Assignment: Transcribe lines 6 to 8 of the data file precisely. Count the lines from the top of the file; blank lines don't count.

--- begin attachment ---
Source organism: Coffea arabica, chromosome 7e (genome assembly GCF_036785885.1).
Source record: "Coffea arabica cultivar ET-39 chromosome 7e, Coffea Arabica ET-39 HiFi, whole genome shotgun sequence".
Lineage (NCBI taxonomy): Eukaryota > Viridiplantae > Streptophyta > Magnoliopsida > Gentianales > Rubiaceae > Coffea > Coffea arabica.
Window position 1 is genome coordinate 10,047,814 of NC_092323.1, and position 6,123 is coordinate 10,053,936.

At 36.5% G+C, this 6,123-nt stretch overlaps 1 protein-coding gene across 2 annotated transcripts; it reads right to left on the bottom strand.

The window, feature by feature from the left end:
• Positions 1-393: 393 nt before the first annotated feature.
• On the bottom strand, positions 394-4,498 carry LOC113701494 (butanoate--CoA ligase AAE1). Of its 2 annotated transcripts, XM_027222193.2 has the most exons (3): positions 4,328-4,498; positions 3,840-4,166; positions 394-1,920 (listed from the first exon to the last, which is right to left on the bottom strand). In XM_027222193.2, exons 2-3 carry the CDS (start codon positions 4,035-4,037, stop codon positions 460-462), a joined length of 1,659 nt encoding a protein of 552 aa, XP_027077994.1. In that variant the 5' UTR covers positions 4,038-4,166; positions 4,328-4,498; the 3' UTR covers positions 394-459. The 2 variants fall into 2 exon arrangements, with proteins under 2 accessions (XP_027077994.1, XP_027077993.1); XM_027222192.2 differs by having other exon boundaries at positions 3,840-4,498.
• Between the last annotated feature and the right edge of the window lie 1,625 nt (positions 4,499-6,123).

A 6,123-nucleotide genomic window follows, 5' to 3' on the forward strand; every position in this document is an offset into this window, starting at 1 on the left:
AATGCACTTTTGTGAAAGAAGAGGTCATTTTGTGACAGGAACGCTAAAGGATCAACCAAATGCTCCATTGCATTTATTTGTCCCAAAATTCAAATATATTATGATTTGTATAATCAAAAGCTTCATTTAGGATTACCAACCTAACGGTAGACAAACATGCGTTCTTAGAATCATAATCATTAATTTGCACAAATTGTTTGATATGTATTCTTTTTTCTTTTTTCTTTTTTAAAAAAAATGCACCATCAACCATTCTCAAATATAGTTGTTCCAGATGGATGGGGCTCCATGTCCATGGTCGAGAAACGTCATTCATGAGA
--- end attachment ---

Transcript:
The window, feature by feature from the left end:
• Positions 1-393: 393 nt before the first annotated feature.
• On the bottom strand, positions 394-4,498 carry LOC113701494 (butanoate--CoA ligase AAE1). Of its 2 annotated transcripts, XM_027222193.2 has the most exons (3): positions 4,328-4,498; positions 3,840-4,166; positions 394-1,920 (listed from the first exon to the last, which is right to left on the bottom strand). In XM_027222193.2, exons 2-3 carry the CDS (start codon positions 4,035-4,037, stop codon positions 460-462), a joined length of 1,659 nt encoding a protein of 552 aa, XP_027077994.1. In that variant the 5' UTR covers positions 4,038-4,166; positions 4,328-4,498; the 3' UTR covers positions 394-459. The 2 variants fall into 2 exon arrangements, with proteins under 2 accessions (XP_027077994.1, XP_027077993.1); XM_027222192.2 differs by having other exon boundaries at positions 3,840-4,498.